12. Kurimoto Y, Takeda M, Koizumi A, Yamauchi S, Doi S, Tamura Y (2000) Mechanical properties of polyurethane films prepared from liquefied wood with polymeric MDI. Bioresource Technol 74:151–157

    Article  CAS  Google Scholar 

  13. Lin L, Yoshioka M, Yao Y, Shiraishi N (1995) Preparation and properties of phenolated wood/phenol/formaldehyde cocondensed resin. J Appl Polym Sci 58:1297–1304

    Article  CAS  Google Scholar 

  14. Ono H, Yamada T, Hatano Y, Motohashi K (1996) Adhesives from waste paper by means of phenolation. J Adhesion 59:135

    Article  CAS  Google Scholar 

  15. Yamada T, Hosoya S, Ono H (2003) Acid catalyzed solvolysis of lignocellulosic waste for preparing useful chemicals. Proceedings of 12th International Symposium on Wood and Pulping Chemistry, Madison, USA, pp 235–238

  16. Yamada T, Ono H (2001) Characterization of the products resulting from ethylene glycol liquefaction of cellulose. J Wood Sci 47:458–464

    Article  CAS  Google Scholar 

  17. Yamada T, Ono H, Ohara S, Yamaguchi A (1996) Characterization of the products resulting from direct liquefaction of cellulose I. Identification of intermediates and the relevant mechanism in direct phenol liquefaction of cellulose in the presence of water. Mokuzai Gakkaishi 42:1098–1104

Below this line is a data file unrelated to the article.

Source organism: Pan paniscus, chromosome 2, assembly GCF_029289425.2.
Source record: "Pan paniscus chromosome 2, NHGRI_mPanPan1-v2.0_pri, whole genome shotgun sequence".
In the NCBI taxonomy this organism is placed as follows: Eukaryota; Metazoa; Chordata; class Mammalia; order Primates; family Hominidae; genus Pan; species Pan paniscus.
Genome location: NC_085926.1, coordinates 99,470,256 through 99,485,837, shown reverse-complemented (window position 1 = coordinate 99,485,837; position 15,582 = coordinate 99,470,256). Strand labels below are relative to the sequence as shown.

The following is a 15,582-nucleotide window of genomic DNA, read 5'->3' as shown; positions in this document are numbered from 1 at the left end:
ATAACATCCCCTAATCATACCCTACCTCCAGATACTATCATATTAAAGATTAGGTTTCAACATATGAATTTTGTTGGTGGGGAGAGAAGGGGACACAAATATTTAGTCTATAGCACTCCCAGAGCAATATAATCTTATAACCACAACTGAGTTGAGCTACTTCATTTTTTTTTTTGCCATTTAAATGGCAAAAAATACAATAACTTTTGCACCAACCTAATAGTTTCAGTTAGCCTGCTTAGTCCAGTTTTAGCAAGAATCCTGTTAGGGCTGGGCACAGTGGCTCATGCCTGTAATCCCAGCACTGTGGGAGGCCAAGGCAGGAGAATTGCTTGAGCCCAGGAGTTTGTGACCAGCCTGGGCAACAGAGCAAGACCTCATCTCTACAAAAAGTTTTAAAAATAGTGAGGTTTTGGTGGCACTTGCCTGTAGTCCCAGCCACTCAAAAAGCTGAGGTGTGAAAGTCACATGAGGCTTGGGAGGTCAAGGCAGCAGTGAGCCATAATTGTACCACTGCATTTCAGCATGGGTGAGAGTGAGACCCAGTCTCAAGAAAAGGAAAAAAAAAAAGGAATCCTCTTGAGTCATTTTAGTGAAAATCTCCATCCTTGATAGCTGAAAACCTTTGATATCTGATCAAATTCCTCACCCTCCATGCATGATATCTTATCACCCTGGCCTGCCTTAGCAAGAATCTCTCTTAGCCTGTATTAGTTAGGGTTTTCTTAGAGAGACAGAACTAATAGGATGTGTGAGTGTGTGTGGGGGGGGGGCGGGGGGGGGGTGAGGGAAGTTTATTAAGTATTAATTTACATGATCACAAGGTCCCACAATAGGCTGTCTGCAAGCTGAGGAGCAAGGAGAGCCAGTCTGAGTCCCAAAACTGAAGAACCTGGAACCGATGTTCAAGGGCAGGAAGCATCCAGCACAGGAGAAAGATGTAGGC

CAS  Google Scholar 

  18. Yamada T, Ono H (1999) Rapid liquefaction of lignocellulosic waste by using ethylene carbonate. Bioresource Technol 70:61–67

    Article  CAS  Google Scholar 

  19. Yamada T, Toyota S, Shimizu K, Ono H (2002) Japan Patent 3343564

  20. Garves K (1988) Acid-catalyzed degradation of cellulose in alcohols. J Wood Chem Technol 8:121–134

    Article  CAS  Google Scholar 

  21. Yao Y, Yoshioka M, Shiraishi N (1994) Soluble properties of liquefiaied biomass prepared in organic-solvents I. The soluble behavior of liquefied biomass in various diluents. Mokuzai Gakkaishi 40:176–184

    CAS  Google Scholar 

  22. Kurimoto Y, Shirakawa K, Yoshioka M, Shiraishi N (1992) Liquefaction of untreated wood with polyhydric alcohols and its application to polyurethene forms. FRI (New Zealand) Bull 176:163–172

    CAS  Google Scholar 

  23. Yamada T, Hu Y, Ono H (2001) Condensation reaction of degraded lignocellulose during wood liquefaction in the presence of polyhydric alcohols. J Adhesion Soc Jpn 37:471–478

    Article  CAS  Google Scholar 

  24. Bozell JJ, Moens L, Elliott DC, Wang Y, Neuenscwander GG, Fitzpatrick SW, Bilski RJ, Jarnefeld JL (2000) Production of levulinic acid and use as a platform chemical for derived products. Resour Conserv Recy 28:227–239

    Article  Google Scholar 

  25. Fitzpatrick SW (1997) Production of levulinic acid from carbohydrate-containing materials. US Patent 5608105

  26. Horvat J, Klaic B, Metelko B, Sunjic V (1986) Mechanism of levulinic acid formation in acid-catalyzed hydrolysis of 2-hydroxymethylfurane and 5-hydroxymethylfurane-2-carbaldehyde. Croat Chem Acta 59:429–438

    CAS  Google Scholar 

Download references

Author information

Authors and Affiliations


Corresponding author

Correspondence to Tatsuhiko Yamada.

Rights and permissions

Reprints and permissions

About this article

Cite this article

Yamada, T., Aratani, M., Kubo, S. et al. Chemical analysis of the product in acid-catalyzed solvolysis of cellulose using polyethylene glycol and ethylene carbonate. J Wood Sci 53, 487–493 (2007).

Download citation

  • Received:

  • Accepted:

  • Published:

  • Issue Date:

  • DOI:

Key words